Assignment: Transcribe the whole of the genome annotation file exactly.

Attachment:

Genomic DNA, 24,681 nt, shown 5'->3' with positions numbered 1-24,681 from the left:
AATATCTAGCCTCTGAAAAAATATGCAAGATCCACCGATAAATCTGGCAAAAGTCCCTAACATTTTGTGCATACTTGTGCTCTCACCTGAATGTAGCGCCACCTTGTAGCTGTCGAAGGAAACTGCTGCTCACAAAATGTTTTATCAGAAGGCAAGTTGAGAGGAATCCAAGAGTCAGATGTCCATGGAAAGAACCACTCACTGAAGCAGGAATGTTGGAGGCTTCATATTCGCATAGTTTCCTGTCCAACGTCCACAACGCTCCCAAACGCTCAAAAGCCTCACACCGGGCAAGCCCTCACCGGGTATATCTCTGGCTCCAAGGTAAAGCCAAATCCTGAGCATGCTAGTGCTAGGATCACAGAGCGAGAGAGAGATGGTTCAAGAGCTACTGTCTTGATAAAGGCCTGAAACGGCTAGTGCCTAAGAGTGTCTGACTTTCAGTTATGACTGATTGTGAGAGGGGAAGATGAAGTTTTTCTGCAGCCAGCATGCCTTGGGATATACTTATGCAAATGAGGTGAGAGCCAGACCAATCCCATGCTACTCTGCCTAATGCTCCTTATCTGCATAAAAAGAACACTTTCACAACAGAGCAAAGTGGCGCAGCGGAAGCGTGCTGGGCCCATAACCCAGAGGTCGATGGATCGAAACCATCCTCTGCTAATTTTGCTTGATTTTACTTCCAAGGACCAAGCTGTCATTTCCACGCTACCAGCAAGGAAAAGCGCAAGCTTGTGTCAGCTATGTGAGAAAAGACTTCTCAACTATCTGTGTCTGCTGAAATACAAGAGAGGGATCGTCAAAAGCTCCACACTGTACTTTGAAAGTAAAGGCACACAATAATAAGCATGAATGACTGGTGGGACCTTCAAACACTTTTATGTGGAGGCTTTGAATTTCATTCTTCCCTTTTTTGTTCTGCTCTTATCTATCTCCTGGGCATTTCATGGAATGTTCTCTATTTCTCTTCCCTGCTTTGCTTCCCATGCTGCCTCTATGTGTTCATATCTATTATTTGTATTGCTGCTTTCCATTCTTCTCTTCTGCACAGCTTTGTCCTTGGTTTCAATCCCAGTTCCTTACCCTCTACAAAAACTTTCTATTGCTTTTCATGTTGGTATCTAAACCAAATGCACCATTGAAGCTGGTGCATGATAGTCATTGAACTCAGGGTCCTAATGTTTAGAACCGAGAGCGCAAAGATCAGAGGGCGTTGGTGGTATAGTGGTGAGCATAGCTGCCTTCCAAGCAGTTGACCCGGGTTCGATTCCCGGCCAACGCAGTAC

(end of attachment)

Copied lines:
Genomic DNA, 24,681 nt, shown 5'->3' with positions numbered 1-24,681 from the left:
AATATCTAGCCTCTGAAAAAATATGCAAGATCCACCGATAAATCTGGCAAAAGTCCCTAACATTTTGTGCATACTTGTGCTCTCACCTGAATGTAGCGCCACCTTGTAGCTGTCGAAGGAAACTGCTGCTCACAAAATGTTTTATCAGAAGGCAAGTTGAGAGGAATCCAAGAGTCAGATGTCCATGGAAAGAACCACTCACTGAAGCAGGAATGTTGGAGGCTTCATATTCGCATAGTTTCCTGTCCAACGTCCACAACGCTCCCAAACGCTCAAAAGCCTCACACCGGGCAAGCCCTCACCGGGTATATCTCTGGCTCCAAGGTAAAGCCAAATCCTGAGCATGCTAGTGCTAGGATCACAGAGCGAGAGAGAGATGGTTCAAGAGCTACTGTCTTGATAAAGGCCTGAAACGGCTAGTGCCTAAGAGTGTCTGACTTTCAGTTATGACTGATTGTGAGAGGGGAAGATGAAGTTTTTCTGCAGCCAGCATGCCTTGGGATATACTTATGCAAATGAGGTGAGAGCCAGACCAATCCCATGCTACTCTGCCTAATGCTCCTTATCTGCATAAAAAGAACACTTTCACAACAGAGCAAAGTGGCGCAGCGGAAGCGTGCTGGGCCCATAACCCAGAGGTCGATGGATCGAAACCATCCTCTGCTAATTTTGCTTGATTTTACTTCCAAGGACCAAGCTGTCATTTCCACGCTACCAGCAAGGAAAAGCGCAAGCTTGTGTCAGCTATGTGAGAAAAGACTTCTCAACTATCTGTGTCTGCTGAAATACAAGAGAGGGATCGTCAAAAGCTCCACACTGTACTTTGAAAGTAAAGGCACACAATAATAAGCATGAATGACTGGTGGGACCTTCAAACACTTTTATGTGGAGGCTTTGAATTTCATTCTTCCCTTTTTTGTTCTGCTCTTATCTATCTCCTGGGCATTTCATGGAATGTTCTCTATTTCTCTTCCCTGCTTTGCTTCCCATGCTGCCTCTATGTGTTCATATCTATTATTTGTATTGCTGCTTTCCATTCTTCTCTTCTGCACAGCTTTGTCCTTGGTTTCAATCCCAGTTCCTTACCCTCTACAAAAACTTTCTATTGCTTTTCATGTTGGTATCTAAACCAAATGCACCATTGAAGCTGGTGCATGATAGTCATTGAACTCAGGGTCCTAATGTTTAGAACCGAGAGCGCAAAGATCAGAGGGCGTTGGTGGTATAGTGGTGAGCATAGCTGCCTTCCAAGCAGTTGACCCGGGTTCGATTCCCGGCCAACGCAGTAC